We were planning this study during the initial months of Covid-19, and we quickly realised that healthcare staff within the NHS were now being faced by immense service pressures. After discussions with a member of our team, a consultant obstetrician, we started to think more about reciprocity as part of the research contract. Most research groups provide feedback to participants about the findings of their research and make recommendations that can be used to improve practice, but benefits associated with the ‘process’ of being a participant in research are less frequently deliberated. This notion of benefits of participation was central to our research design. We worked with our clinical partners to develop a workshop series focusing on delivering evidence and supporting staff to think about the evidence on emotion and safety. The series – Conversations About Safety and Emotion was delivered during scheduled training time (Friday afternoons). Whilst delivering the workshop we planned to collect data by recording the break out room discussions which we ran as short focus groups. Using this innovative approach allowed us as researchers to capture the data we required for our study, whilst also offering healthcare staff training.
This study is now underway and takes the form of a programme of four online interactive training workshops, with a mixture of teaching and group discussions. These workshops are multi-disciplinary in nature, and include maternity clinicians including midwives and obstetricians as well as senior leaders. The workshops are delivered by psychologists and a consultant obstetrician. We have delivered the first workshop which focused on feeling psychologically safe in teams, to a mixture of 37 midwives and obstetricians. All participants signed up and consented to the recording and analysis of discussions during the workshops, at least 24 hours in advance of the training workshop. Feedback on the experience from staff was that they were supported and encouraged to engage in discussions about challenging issues in a safe space and that both the formal presentation and the discussions contributed to their learning. We believe this is a mutually beneficial method of delivering research, as we are able to collect research data, whilst also providing healthcare staff with evidence-based training and knowledge which they are able to apply to real life settings within their NHS workplace.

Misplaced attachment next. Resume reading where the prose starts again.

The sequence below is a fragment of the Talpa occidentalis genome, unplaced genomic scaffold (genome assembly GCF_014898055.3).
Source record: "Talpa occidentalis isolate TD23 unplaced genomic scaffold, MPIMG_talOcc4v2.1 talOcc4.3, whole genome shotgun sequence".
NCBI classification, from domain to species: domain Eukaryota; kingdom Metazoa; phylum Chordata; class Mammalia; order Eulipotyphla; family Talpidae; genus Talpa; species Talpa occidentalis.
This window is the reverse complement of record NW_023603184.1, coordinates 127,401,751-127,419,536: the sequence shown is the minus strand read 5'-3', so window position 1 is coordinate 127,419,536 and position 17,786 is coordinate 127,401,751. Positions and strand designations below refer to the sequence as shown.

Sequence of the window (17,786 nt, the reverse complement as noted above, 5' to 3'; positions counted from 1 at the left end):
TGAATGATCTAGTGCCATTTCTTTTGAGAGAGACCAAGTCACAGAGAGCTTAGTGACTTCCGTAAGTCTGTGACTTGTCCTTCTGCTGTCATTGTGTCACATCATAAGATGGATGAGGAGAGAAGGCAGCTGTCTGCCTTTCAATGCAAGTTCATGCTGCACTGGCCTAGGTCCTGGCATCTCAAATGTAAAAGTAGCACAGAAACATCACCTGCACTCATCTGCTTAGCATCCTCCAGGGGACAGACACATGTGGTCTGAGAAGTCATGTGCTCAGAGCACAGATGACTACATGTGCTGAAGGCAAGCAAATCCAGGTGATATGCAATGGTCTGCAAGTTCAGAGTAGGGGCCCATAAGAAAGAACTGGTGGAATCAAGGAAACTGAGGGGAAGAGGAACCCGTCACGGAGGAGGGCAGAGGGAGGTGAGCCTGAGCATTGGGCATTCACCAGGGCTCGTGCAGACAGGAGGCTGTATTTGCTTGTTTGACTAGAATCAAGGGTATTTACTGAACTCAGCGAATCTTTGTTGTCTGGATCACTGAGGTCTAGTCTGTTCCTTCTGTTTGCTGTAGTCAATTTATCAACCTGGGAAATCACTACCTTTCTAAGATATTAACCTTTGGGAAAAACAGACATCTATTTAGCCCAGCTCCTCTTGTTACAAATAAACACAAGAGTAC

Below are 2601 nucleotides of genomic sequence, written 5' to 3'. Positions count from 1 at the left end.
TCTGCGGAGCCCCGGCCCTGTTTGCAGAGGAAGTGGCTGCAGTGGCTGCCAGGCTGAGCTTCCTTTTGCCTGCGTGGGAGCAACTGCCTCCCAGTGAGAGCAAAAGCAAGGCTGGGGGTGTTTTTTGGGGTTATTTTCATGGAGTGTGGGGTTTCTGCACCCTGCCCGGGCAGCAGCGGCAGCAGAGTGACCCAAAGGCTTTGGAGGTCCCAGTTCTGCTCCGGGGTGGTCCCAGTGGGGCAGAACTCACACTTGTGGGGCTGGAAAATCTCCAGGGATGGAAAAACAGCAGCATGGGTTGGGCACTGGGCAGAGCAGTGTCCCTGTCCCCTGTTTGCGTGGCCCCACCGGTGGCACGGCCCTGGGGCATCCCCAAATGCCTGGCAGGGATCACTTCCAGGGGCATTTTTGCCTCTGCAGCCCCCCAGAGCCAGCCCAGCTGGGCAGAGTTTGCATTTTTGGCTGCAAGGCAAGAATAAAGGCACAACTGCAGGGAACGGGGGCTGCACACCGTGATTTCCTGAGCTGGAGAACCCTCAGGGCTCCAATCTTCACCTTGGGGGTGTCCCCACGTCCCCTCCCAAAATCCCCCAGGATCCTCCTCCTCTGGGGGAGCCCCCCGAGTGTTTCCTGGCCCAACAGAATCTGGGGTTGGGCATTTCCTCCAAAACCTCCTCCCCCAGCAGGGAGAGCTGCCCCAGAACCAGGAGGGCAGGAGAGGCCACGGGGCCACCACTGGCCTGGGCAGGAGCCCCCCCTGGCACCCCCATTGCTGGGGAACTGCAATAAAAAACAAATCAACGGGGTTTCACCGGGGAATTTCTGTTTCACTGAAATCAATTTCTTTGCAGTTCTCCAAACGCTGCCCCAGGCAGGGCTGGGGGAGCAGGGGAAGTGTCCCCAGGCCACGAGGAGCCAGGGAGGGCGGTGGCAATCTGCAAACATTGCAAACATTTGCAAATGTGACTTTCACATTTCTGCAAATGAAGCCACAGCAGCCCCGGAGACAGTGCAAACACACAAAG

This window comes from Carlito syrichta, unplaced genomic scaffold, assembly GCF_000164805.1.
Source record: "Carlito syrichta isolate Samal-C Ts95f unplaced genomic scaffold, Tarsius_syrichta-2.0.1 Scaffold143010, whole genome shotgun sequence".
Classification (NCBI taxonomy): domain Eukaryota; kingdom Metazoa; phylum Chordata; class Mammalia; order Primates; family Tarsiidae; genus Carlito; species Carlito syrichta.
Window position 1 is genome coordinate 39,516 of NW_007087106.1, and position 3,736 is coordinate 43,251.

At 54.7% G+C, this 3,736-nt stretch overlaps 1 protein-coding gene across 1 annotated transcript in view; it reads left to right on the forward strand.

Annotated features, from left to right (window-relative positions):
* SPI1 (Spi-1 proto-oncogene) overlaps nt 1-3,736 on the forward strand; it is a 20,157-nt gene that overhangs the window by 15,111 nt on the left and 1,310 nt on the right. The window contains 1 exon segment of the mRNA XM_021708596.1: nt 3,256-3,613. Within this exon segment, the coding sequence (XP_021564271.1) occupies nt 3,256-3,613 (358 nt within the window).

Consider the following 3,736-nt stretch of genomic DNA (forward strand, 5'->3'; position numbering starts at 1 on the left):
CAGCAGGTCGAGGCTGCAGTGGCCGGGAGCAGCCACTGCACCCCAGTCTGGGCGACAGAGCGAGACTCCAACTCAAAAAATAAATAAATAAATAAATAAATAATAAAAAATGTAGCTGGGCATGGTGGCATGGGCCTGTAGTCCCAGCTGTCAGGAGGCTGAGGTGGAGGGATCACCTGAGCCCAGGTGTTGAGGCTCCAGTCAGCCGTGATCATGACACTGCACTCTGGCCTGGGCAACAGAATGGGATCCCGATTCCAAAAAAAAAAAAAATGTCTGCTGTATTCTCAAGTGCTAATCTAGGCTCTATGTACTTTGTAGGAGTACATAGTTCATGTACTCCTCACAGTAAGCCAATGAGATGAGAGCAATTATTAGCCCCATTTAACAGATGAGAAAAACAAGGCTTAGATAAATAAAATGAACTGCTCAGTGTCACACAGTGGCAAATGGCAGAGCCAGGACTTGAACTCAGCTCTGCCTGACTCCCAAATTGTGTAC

Involving NHS healthcare staff within research is fundamental to improving patient care, staff wellbeing and patient safety. However, due to the immense work pressures healthcare staff are facing, as researchers, we must adapt the way we involve staff in our research to ensure that they benefit from taking part. We are keen to hear from others about how they have adapted research so that healthcare staff benefit from the process of being engaged in that research. We also welcome the views of healthcare staff on how they would like to be involved in research and what we, as researchers, can do to reduce the burden and increase the benefits.